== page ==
Watchdog

City audit board approves legal action without holding a public meeting

Without ever holding a public meeting, a majority of the city's Internal Audit Board agreed last week to fight a subpoena with legal action.

Under Kentucky law, public agencies can meet in secret to discuss litigation, but they must first convene in a meeting that's open to the public and must later return to open session before taking any action.

Bruce Sahli, director of the internal audit division, canvassed three of the board's four voting members by phone before he authorized external attorney Terry Sellars to file a petition to block a subpoena from an Urban County Council investigative committee, Sellars said.

"They couldn't get together to vote on it, and the situation was urgent," Sellars said Friday.

Sellars said the board would meet publicly on Tuesday to retroactively approve the action.

"The very fact they'll meet Tuesday is an acknowledgment of the doubtful validity of what they did in the first place," said Jon Fleischaker, a Louisville lawyer who specializes in First Amendment cases.

Attorneys for the Herald-Leader sent a letter to Sellars on Friday, outlining the newspaper's objections and requesting a full vote in a public meeting.

Sellars said Sahli contacted internal audit board members Ed Lane, an Urban County Council member; Jennifer Burke, acting chairwoman of the board; and Linda Rumpke, the city's commissioner of finance.

Burke did not return calls for comment Thursday or Friday.

Sahli did not call audit board member George Myers because he had recused himself in a previous board meeting from discussion of the matter, according to Sellars.

Myers is the chairman of the council's special investigative committee, which is looking into a city employee's fraud allegations and how they were handled. The committee issued a subpoena to Sahli and the internal audit board for the fraud allegations and related documents.

Myers did not return calls for comment Friday.

Lane said the board had discussed the committee's subpoena at a meeting July 21, but the matter became urgent last week because Myers had spoken publicly about penalizing Sahli for ignoring the subpoena.

Sahli "had a basic legal right to respond to that," Lane said, "but he didn't want to do that without discussing it with the board.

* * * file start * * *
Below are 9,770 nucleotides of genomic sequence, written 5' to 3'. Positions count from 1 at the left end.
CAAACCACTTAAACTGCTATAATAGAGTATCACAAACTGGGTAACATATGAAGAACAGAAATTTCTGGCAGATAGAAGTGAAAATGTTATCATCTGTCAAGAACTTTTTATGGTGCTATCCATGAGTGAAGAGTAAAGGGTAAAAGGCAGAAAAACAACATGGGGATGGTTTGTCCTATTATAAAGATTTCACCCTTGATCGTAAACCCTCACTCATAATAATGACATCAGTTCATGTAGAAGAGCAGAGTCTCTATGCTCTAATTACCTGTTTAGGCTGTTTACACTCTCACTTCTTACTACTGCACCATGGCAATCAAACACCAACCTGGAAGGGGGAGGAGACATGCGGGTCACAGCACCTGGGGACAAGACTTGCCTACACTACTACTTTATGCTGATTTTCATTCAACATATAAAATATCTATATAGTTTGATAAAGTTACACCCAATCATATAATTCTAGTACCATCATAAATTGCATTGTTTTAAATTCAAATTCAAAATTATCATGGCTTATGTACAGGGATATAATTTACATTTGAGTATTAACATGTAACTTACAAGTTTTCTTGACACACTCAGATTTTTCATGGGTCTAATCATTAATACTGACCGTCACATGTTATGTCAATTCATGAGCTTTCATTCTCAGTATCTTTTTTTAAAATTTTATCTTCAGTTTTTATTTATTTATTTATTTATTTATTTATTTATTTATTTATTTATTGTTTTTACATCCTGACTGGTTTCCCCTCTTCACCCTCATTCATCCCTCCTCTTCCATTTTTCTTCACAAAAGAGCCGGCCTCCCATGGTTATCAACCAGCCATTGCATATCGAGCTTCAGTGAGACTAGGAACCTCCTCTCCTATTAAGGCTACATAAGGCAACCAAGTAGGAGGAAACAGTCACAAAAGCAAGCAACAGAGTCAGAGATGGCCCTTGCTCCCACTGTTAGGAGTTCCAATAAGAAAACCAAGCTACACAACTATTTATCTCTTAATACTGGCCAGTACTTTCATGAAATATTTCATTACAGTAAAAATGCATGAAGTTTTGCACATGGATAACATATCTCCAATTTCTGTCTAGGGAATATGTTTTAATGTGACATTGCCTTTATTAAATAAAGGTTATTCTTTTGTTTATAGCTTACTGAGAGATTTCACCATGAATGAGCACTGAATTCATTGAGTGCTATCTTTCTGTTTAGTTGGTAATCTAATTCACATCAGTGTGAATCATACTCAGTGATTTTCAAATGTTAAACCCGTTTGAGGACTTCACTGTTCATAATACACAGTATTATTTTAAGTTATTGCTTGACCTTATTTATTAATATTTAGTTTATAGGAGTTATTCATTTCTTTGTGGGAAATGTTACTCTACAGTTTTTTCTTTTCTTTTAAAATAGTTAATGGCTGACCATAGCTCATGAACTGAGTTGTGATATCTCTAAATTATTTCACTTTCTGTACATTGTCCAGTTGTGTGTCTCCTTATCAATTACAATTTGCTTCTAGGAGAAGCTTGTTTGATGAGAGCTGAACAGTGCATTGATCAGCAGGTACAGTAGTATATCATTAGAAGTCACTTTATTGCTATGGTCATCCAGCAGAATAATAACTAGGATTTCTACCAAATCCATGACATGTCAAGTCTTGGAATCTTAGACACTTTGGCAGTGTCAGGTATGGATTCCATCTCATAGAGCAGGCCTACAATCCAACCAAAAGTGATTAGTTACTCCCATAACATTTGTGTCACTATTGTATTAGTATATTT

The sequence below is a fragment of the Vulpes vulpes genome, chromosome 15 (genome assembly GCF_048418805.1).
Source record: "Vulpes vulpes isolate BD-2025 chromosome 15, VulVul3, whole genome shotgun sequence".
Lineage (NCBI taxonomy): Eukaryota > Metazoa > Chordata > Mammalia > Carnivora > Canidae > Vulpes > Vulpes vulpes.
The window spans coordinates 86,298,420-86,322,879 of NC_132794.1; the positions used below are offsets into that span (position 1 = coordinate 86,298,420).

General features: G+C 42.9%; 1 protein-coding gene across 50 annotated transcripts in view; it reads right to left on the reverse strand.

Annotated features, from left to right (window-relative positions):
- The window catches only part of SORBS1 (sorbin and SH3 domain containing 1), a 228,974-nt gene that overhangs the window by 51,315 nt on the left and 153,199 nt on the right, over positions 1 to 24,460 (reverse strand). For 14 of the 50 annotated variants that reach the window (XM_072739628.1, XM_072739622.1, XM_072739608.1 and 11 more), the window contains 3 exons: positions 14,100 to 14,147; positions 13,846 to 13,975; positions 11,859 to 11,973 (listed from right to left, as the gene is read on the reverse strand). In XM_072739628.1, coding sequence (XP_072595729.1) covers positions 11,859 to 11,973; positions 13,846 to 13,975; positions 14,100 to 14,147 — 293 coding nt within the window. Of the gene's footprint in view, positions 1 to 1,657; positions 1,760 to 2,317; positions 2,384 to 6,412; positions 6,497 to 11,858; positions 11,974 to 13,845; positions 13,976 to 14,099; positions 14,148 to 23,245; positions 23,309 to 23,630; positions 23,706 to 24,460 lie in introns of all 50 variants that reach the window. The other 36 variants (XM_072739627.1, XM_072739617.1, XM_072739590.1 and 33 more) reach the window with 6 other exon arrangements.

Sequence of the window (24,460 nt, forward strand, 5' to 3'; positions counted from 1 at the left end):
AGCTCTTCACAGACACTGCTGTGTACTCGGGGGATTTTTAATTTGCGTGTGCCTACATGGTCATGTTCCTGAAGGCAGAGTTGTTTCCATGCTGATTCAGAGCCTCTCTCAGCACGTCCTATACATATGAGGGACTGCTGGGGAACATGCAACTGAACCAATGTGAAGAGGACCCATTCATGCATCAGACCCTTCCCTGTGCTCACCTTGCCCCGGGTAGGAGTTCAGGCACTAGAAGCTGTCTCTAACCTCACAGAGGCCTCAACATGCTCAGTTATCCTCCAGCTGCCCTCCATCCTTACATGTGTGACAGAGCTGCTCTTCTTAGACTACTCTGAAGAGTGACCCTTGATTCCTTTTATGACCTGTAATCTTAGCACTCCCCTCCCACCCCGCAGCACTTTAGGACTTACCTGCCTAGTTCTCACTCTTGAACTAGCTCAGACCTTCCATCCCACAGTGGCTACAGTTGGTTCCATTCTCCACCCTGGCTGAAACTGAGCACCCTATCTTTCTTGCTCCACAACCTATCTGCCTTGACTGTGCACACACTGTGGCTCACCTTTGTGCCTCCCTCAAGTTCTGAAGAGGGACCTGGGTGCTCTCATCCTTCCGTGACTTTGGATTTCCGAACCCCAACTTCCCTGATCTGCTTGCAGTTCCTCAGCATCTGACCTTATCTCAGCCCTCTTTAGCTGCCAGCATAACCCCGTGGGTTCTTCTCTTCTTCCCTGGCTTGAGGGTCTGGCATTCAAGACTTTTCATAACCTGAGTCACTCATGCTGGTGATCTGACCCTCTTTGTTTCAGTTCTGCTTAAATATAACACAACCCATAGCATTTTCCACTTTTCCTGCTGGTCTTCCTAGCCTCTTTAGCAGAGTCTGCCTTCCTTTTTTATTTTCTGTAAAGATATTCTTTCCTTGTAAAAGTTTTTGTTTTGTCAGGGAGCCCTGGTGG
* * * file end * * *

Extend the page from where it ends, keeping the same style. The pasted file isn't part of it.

Fleischaker, though, said he doesn't buy it.

"In my judgment, there's no emergency," said the Louisville lawyer. "They could have done this any time in the last two weeks, but they waited and waited. That's not an emergency; that's just bad planning."

The petition, filed Tuesday, appeared before Fayette Circuit Judge Ernesto Scorsone on Friday. A hearing was scheduled for next Friday.

Currently, the Internal Audit Board has four voting members because former chairman DeWitt Hisle resigned after questions were raised regarding his position as Mayor Jim Newberry's campaign finance chairman.

Sahli investigated the allegations made by Patrick Johnston, the city's director of risk management. Both Sahli and the city's external auditor, Mountjoy Chilton Medley, found there was no "material misstatement" of the city's finances due to fraud.

According to recent testimony, Johnston's allegations involved questions about the city's insurance procurement from the Kentucky League of Cities.

Numerous questions about the internal audit process have been raised.

On Monday, Logan Askew, the city's chief lawyer, said he had seen a heavily redacted version of the 2009 allegation, which he received under an open records request after being tipped off by Newberry adviser Joe Kelly.

The redacted version of the allegation contained Johnston's name. Johnston's job was later targeted for elimination as part of a broader reorganization of the city.

Newberry has called for Mountjoy to make the documents public and has said the investigative committee should be dissolved because Johnston told the committee he didn't accuse any individual of fraud. That issue could be raised as soon as Tuesday, when the full council holds a work session.

The council's investigative committee will meet on Monday.

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